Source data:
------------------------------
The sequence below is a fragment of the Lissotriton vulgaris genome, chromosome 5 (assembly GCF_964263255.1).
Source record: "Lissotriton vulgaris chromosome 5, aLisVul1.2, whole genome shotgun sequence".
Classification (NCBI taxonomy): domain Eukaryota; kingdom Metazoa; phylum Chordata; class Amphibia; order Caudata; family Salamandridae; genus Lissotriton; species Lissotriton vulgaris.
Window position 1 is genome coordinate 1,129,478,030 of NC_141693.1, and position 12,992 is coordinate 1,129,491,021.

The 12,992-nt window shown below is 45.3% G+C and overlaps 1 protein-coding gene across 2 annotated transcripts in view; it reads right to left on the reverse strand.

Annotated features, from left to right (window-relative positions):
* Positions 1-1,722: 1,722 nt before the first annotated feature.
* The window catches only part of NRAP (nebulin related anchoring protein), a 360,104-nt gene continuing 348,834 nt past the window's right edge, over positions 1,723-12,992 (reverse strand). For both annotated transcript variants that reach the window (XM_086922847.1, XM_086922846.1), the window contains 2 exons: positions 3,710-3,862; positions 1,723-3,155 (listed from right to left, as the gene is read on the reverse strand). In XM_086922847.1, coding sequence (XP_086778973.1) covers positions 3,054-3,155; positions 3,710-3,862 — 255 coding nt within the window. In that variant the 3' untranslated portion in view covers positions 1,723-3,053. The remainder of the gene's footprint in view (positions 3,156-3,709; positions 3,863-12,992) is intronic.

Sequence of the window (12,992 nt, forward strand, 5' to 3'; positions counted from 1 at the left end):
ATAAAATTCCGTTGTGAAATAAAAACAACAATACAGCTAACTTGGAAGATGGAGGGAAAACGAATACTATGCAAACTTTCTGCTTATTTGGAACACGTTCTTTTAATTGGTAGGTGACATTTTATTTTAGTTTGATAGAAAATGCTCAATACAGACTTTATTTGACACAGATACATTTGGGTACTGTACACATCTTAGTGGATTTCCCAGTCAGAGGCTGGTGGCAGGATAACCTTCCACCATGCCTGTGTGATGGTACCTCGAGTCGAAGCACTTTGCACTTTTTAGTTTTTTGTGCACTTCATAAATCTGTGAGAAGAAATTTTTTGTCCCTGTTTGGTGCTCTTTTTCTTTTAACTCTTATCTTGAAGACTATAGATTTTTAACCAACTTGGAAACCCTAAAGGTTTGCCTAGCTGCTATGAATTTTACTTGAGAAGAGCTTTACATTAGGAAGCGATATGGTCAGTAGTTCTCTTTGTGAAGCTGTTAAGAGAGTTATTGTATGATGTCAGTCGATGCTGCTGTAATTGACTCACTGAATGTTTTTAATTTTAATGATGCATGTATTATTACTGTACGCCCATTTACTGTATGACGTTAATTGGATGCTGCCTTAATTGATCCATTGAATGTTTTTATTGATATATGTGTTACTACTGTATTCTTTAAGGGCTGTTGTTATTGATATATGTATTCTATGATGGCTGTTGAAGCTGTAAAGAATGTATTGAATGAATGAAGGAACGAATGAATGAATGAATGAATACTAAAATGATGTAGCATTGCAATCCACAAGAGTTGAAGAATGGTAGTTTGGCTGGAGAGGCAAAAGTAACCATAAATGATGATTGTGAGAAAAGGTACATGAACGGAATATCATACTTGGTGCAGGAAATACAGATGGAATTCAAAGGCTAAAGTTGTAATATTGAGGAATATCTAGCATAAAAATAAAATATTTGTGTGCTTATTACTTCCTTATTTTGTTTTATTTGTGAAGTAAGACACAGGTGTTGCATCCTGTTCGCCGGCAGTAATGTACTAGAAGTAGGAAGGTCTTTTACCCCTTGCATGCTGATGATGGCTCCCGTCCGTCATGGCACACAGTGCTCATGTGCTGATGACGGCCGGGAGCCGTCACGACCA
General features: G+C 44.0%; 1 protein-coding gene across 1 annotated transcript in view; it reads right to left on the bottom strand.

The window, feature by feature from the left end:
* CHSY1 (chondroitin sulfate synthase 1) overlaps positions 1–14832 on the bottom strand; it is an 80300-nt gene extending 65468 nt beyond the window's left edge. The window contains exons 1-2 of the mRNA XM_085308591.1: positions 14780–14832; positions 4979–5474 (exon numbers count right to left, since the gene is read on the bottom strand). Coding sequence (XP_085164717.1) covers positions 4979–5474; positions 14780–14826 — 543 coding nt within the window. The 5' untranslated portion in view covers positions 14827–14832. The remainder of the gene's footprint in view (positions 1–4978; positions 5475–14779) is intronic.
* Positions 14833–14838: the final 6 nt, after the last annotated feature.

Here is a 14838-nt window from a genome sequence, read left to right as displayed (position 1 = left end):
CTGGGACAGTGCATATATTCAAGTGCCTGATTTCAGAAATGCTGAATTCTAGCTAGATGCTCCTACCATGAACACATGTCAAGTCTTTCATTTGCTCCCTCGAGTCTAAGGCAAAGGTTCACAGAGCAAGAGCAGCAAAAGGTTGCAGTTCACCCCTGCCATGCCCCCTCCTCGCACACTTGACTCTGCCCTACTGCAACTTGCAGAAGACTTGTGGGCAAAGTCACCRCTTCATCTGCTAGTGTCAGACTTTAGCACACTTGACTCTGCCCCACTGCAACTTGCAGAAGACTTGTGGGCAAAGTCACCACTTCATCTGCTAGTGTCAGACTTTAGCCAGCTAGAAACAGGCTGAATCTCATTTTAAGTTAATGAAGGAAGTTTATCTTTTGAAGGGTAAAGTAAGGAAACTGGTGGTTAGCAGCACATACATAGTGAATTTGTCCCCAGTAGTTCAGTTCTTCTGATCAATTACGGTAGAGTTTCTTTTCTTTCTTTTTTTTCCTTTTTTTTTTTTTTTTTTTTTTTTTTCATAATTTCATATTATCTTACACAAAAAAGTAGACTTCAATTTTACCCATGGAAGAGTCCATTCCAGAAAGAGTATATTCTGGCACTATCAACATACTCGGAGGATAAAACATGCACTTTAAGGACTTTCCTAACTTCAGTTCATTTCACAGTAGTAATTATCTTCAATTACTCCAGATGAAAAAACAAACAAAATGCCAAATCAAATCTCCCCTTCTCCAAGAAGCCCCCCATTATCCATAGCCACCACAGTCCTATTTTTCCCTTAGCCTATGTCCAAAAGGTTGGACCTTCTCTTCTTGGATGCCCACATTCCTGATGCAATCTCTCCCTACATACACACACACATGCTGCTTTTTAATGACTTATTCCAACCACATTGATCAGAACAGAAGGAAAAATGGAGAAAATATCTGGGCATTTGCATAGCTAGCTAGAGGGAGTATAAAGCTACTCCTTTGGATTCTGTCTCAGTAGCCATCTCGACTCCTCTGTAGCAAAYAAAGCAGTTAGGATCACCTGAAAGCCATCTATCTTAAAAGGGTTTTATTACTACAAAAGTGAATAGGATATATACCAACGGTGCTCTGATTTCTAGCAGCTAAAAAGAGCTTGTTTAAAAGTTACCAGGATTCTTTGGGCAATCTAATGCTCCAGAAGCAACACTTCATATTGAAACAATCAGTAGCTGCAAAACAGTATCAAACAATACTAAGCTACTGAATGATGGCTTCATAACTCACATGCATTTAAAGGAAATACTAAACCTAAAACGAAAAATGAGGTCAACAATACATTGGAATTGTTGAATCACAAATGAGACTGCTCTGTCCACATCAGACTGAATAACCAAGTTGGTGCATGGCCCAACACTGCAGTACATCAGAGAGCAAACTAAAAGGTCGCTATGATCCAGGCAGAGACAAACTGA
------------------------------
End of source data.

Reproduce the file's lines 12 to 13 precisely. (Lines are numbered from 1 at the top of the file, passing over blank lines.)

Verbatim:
The window, feature by feature from the left end:
* CHSY1 (chondroitin sulfate synthase 1) overlaps positions 1–14832 on the bottom strand; it is an 80300-nt gene extending 65468 nt beyond the window's left edge. The window contains exons 1-2 of the mRNA XM_085308591.1: positions 14780–14832; positions 4979–5474 (exon numbers count right to left, since the gene is read on the bottom strand). Coding sequence (XP_085164717.1) covers positions 4979–5474; positions 14780–14826 — 543 coding nt within the window. The 5' untranslated portion in view covers positions 14827–14832. The remainder of the gene's footprint in view (positions 1–4978; positions 5475–14779) is intronic.